UnityGUI, Unity’s own GUI creation system, now powers the entire Editor and allows you to integrate your own unique level design tools, AI control tools, debugging tools, difficulty tuning tools, or anything else you need. Over 130 new API entry points enable you to create specialized, customized editor tools and build them into the existing Editor interface.

Tabbed Interface

We took cues from the best designed applications, and the rewritten editor has received dozens of improvements. The most visible change is the tabbed interface, where every part of the interface can be moved, undocked to a secondary monitor, and even stacked to achieve logical grouping.

Information at Your Fingertips

We’ve gone to great lengths to make sure that you always have the info you need, when you need it. Model files have previews right inside the inspector. Audio Clips show their waveform with click-to-play behaviour. Meshes show the detailed rendering stats – and that’s just scratching the surface.

Monday, January 12th, 2009


(use arrow keys and spacebar to control the red ball)

A new 3d physics library is under development and in early stages called jiglibflash.  Like the Box2D ports it is based on a C++ library of the same name called jiglib, only this is 3D instead of 2D.  It is similar in purpose to WOW Engine which is the other current open source 3d flash physics engine.  For more on this toolkit see the links below.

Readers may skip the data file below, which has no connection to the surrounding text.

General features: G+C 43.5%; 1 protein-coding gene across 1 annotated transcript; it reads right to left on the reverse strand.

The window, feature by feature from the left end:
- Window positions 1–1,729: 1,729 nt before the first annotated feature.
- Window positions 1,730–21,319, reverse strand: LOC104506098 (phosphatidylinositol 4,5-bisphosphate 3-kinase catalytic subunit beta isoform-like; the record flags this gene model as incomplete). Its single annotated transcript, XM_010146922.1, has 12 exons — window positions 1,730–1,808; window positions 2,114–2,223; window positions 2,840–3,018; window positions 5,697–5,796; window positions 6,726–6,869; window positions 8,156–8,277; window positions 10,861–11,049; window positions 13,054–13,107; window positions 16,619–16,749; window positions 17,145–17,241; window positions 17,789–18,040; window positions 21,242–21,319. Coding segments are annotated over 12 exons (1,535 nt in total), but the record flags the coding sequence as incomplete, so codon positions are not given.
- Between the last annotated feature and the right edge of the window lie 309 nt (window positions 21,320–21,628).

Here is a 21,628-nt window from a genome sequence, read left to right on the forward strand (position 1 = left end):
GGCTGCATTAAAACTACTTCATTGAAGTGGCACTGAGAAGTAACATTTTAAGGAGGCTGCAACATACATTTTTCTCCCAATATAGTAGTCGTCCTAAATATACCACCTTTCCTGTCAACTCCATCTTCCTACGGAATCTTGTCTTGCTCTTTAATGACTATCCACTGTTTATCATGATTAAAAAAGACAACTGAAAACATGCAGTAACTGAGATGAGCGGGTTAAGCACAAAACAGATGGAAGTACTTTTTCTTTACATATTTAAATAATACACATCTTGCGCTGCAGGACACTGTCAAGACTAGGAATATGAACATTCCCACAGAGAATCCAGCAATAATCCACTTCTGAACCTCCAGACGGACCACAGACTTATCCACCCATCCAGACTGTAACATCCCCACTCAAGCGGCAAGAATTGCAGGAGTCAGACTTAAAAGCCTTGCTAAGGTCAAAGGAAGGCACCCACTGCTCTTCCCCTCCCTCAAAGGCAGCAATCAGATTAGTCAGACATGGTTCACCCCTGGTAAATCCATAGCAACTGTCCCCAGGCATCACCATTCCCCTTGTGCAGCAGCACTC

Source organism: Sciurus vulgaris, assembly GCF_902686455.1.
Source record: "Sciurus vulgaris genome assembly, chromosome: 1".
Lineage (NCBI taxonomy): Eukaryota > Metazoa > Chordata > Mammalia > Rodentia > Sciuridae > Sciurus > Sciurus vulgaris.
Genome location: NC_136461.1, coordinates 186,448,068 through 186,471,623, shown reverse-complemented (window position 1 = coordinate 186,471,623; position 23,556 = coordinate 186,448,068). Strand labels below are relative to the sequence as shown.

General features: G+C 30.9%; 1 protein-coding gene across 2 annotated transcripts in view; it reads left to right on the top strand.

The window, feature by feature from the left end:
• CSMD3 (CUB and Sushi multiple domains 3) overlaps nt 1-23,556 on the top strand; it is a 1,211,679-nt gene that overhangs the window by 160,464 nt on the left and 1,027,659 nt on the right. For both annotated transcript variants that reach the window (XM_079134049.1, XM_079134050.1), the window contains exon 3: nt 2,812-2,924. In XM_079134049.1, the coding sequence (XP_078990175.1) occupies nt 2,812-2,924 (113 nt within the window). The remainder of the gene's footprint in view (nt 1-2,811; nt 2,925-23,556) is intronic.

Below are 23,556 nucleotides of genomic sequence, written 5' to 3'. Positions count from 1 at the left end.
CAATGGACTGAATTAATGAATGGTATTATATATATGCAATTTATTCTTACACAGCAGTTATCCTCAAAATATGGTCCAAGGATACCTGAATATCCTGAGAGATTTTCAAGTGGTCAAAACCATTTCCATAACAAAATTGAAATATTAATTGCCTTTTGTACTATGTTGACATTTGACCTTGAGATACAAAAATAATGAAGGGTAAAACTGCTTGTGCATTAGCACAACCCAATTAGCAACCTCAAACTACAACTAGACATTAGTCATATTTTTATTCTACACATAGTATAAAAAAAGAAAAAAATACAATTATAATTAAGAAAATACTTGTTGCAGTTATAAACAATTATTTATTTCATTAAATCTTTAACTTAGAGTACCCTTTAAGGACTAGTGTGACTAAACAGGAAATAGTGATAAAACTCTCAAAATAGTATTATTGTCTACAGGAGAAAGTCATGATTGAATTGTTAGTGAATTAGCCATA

UPDATE: katopz has also ported this to use Away3D as the renderer.

UPDATE: Also updated for the sandy3d engine as the renderer.

Sunday, December 14th, 2008

Unity3D is a great platform for developing 3d games where you need hardware acceleration beyond what Flash 3d can give you for the web.

There are lots of great independent gaming companies and web gaming companies realizing this and here in the #phx Arizona market a few good ones including Flashbang Studios on their Unity3D gaming site Blurst. I have been developing Unity3D for about 6 months and it is great where you want 3d environments over 2000 polys for the web.  The power of 3d hardware rendering on the web combined with a great development environment is making it possible to make really fun games with unity3d.

Unity3D Games Released Recently

Flashbang recently released Minotaur China Shop to add to their Blurst.com site of Unity3D games and community. They detailed the launch day at their blog.  It is a pretty fun game and once you get further into the game design with different paths, selling products or thrashing your china shop for insurance and strategic upgrades it has legs to keep interest.

Minotaur China Shop Trailer

[vimeo]http://vimeo.com/2474951[/vimeo]

There are lots of great Unity 3d games out there here is a list of the best of 2008:

      [source]